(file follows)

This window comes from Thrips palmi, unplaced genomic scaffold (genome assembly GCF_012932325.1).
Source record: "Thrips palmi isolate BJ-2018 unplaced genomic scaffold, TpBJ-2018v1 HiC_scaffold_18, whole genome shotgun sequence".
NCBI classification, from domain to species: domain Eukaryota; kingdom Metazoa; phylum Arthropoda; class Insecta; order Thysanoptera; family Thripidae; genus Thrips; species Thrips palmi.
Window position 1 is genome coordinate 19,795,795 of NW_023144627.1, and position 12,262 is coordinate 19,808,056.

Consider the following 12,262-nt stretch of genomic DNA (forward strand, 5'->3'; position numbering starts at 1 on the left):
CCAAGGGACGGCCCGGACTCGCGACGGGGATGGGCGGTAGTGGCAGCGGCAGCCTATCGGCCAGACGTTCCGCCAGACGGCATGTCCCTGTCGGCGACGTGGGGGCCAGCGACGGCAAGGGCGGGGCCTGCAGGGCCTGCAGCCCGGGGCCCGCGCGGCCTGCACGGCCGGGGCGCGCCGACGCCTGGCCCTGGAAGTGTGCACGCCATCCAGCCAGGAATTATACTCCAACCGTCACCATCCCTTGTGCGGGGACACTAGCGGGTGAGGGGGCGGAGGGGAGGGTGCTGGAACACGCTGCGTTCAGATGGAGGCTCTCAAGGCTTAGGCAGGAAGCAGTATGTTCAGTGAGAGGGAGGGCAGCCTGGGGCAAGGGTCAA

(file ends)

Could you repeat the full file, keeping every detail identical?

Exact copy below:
This window comes from Thrips palmi, unplaced genomic scaffold (genome assembly GCF_012932325.1).
Source record: "Thrips palmi isolate BJ-2018 unplaced genomic scaffold, TpBJ-2018v1 HiC_scaffold_18, whole genome shotgun sequence".
NCBI classification, from domain to species: domain Eukaryota; kingdom Metazoa; phylum Arthropoda; class Insecta; order Thysanoptera; family Thripidae; genus Thrips; species Thrips palmi.
Window position 1 is genome coordinate 19,795,795 of NW_023144627.1, and position 12,262 is coordinate 19,808,056.

Consider the following 12,262-nt stretch of genomic DNA (forward strand, 5'->3'; position numbering starts at 1 on the left):
CCAAGGGACGGCCCGGACTCGCGACGGGGATGGGCGGTAGTGGCAGCGGCAGCCTATCGGCCAGACGTTCCGCCAGACGGCATGTCCCTGTCGGCGACGTGGGGGCCAGCGACGGCAAGGGCGGGGCCTGCAGGGCCTGCAGCCCGGGGCCCGCGCGGCCTGCACGGCCGGGGCGCGCCGACGCCTGGCCCTGGAAGTGTGCACGCCATCCAGCCAGGAATTATACTCCAACCGTCACCATCCCTTGTGCGGGGACACTAGCGGGTGAGGGGGCGGAGGGGAGGGTGCTGGAACACGCTGCGTTCAGATGGAGGCTCTCAAGGCTTAGGCAGGAAGCAGTATGTTCAGTGAGAGGGAGGGCAGCCTGGGGCAAGGGTCAA